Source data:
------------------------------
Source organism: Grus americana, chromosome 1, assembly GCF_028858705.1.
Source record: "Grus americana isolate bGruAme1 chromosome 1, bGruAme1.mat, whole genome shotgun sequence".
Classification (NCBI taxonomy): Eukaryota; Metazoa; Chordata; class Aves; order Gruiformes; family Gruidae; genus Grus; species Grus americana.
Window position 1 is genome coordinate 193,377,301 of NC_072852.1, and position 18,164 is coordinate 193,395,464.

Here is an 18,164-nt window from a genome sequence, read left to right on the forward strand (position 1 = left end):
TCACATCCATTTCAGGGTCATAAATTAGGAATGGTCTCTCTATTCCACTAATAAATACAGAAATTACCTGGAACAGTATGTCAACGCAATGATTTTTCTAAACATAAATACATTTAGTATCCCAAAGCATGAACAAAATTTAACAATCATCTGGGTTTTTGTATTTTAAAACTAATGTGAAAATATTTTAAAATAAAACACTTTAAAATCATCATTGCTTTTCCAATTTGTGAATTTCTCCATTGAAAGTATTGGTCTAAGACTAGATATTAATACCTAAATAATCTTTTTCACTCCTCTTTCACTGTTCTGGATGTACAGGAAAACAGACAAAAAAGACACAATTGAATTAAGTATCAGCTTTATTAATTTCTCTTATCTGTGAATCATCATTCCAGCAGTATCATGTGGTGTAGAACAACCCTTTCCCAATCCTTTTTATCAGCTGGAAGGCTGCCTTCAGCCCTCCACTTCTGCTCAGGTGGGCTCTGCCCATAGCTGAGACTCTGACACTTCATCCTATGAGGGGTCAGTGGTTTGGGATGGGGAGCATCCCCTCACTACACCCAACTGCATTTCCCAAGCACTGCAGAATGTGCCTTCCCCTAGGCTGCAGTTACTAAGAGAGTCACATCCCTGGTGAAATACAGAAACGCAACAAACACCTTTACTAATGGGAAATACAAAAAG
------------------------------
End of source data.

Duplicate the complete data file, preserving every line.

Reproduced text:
Source organism: Grus americana, chromosome 1, assembly GCF_028858705.1.
Source record: "Grus americana isolate bGruAme1 chromosome 1, bGruAme1.mat, whole genome shotgun sequence".
Classification (NCBI taxonomy): Eukaryota; Metazoa; Chordata; class Aves; order Gruiformes; family Gruidae; genus Grus; species Grus americana.
Window position 1 is genome coordinate 193,377,301 of NC_072852.1, and position 18,164 is coordinate 193,395,464.

Here is an 18,164-nt window from a genome sequence, read left to right on the forward strand (position 1 = left end):
TCACATCCATTTCAGGGTCATAAATTAGGAATGGTCTCTCTATTCCACTAATAAATACAGAAATTACCTGGAACAGTATGTCAACGCAATGATTTTTCTAAACATAAATACATTTAGTATCCCAAAGCATGAACAAAATTTAACAATCATCTGGGTTTTTGTATTTTAAAACTAATGTGAAAATATTTTAAAATAAAACACTTTAAAATCATCATTGCTTTTCCAATTTGTGAATTTCTCCATTGAAAGTATTGGTCTAAGACTAGATATTAATACCTAAATAATCTTTTTCACTCCTCTTTCACTGTTCTGGATGTACAGGAAAACAGACAAAAAAGACACAATTGAATTAAGTATCAGCTTTATTAATTTCTCTTATCTGTGAATCATCATTCCAGCAGTATCATGTGGTGTAGAACAACCCTTTCCCAATCCTTTTTATCAGCTGGAAGGCTGCCTTCAGCCCTCCACTTCTGCTCAGGTGGGCTCTGCCCATAGCTGAGACTCTGACACTTCATCCTATGAGGGGTCAGTGGTTTGGGATGGGGAGCATCCCCTCACTACACCCAACTGCATTTCCCAAGCACTGCAGAATGTGCCTTCCCCTAGGCTGCAGTTACTAAGAGAGTCACATCCCTGGTGAAATACAGAAACGCAACAAACACCTTTACTAATGGGAAATACAAAAAG